April 24, 2014 Building A Solo Career

IMG_0982

Don Henley, Building The Perfect Beast, Geffen GHS-24026, 1984

I think the real reason that The Eagles kept reuniting was because they found being solo artists to be too stressful.  At least, that’s the impression I get from Don Henley and the making of this album.  Henley had fights with the record company over every aspect of the record and it would be five years before he returned to recording.  Drama aside, it’s a really good 80s album and I was really glad to get it for $1.

IMG_0983

The gold leaf stamp on the top of the front cover means that Geffen gave this record away as a promo.  It was most likely a radio station or music business executive that would get this album for free in the hopes of it getting promoted by them.  Someone wrote 11/84 on the back cover which corresponds to the November 19, 1984 release date for the record.  The disclaimer says that that this record was only being lent to the recipient and can be demanded back at any time.  33 years on, I’m prepared to do that if they really do want it back, but I’d want to see some ID first.

IMG_0984

Collectors like to buy promo records on the assumption that they were only handled rarely and then by professionals.  A radio station would professionally tape the tracks they wanted to broadcast and create tape loops in special cartridges to use on air.  I don’t necessarily search out promos, in fact I prefer generally release records.  Geffen took the easy way out and just stamped their promo disclaimer on the jacket of a regular record.  Other companies, especially in the 50s and 60s created special promo labels for their giveaways and they can be worth twice what a standard release is.

Today’s Summary:
Cost: $1, $205 Remaining

Advertisements

March 26, 2017 Let’s Promo The Ghetto

IMG_0576

The Philadelphia International All Stars, Let’s Clean Up The Ghetto, Philadelphia International JZ-34659, 1977

I know I just wrote the other day about promos and how I never buy them.  Naturally, that meant I was bound to discover a record I’ve always wanted to find moments after publishing that, but with a promotional label on it.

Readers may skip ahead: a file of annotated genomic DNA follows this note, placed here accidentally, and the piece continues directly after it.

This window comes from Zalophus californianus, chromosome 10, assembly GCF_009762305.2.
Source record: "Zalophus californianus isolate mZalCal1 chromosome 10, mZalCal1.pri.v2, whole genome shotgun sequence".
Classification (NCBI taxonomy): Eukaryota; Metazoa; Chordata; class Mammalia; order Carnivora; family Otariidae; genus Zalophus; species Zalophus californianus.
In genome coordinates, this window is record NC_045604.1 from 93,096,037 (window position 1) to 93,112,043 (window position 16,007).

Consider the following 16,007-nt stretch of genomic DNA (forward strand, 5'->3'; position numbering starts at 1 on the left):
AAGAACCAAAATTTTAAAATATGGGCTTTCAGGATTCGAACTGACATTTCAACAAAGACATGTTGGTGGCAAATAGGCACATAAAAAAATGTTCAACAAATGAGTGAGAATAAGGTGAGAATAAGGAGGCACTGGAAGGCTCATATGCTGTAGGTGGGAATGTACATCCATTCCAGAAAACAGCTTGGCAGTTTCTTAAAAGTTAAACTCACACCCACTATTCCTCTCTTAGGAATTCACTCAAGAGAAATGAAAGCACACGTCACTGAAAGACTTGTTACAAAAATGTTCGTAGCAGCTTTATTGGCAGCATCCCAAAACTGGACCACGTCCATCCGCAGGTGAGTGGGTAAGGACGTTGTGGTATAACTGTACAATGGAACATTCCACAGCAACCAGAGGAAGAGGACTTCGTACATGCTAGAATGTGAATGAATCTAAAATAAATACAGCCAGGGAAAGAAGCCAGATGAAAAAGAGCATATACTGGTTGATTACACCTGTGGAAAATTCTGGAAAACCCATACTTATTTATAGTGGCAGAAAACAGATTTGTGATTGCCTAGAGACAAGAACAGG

IMG_0577

The first time I ever heard The Philadelphia International All Stars’ Let’s Clean Up The Ghetto, all 8:42 of it, I couldn’t believe it.  It’s really half of a monologue about garbage, crime and cockroaches by the great Lou Rawls followed by four minutes of amazing Funk & Disco.  The fact that I was driving in rural Argentina at the time made it seem even more unreal.  It was one of those times when you hear a song you love, but have no way to identify it so you can look for it later.  I had to ask all kinds of record people about this bizarre Lou Rawls social commentary until one of them knew about it enough to tell me what it is.

IMG_0578

And what it is is an attempt by the beginning to fade Philadelphia International Record Company to stay relevant in the later 70s with the rise of disco music.  It’s basically a compilation from the roster of the label in 1977 with the added “all star” track specifically written to give it a relevant theme.  Of course, songs about hot smelly garbage don’t get much airplay so the record never really sold.  But that doesn’t mean that it’s not a great record to have, with the Kenny Gamble and Leon Huff production team at the height of their game.  Since it didn’t sell, it’s a pretty rare record to find, and I was thrilled to find this promo for $1!  It took me over a decade to find this one from when I first heard it, and while I’ll keep looking for a standard release, I’m really happy to have this version, ring wear and all.

Today’s Summary:
Cost: $5, $272 Remaining

March 23, 2017 How Is This A Thing?

IMG_0599

Various Artists, The Capitol Disc Jockey Album, Capitol SPRO-4650, November 1968

I don’t collect promos.  I have them of course, because sometimes you’re happy to find any copy of a particular hard to find record, and a promo generally plays as well as a standard issue copy.  In fact, promo collectors usually say that they play better because they likely were played a few times by industry professionals as either sampling or re-recording for broadcast from a tape.  But since virtually all recorded music released since Edison’s wax cylinder #1 is available online for free, I prefer to look for standard issue releases for my collection.  Promos usually have different labels or cover art and I like those things about my records.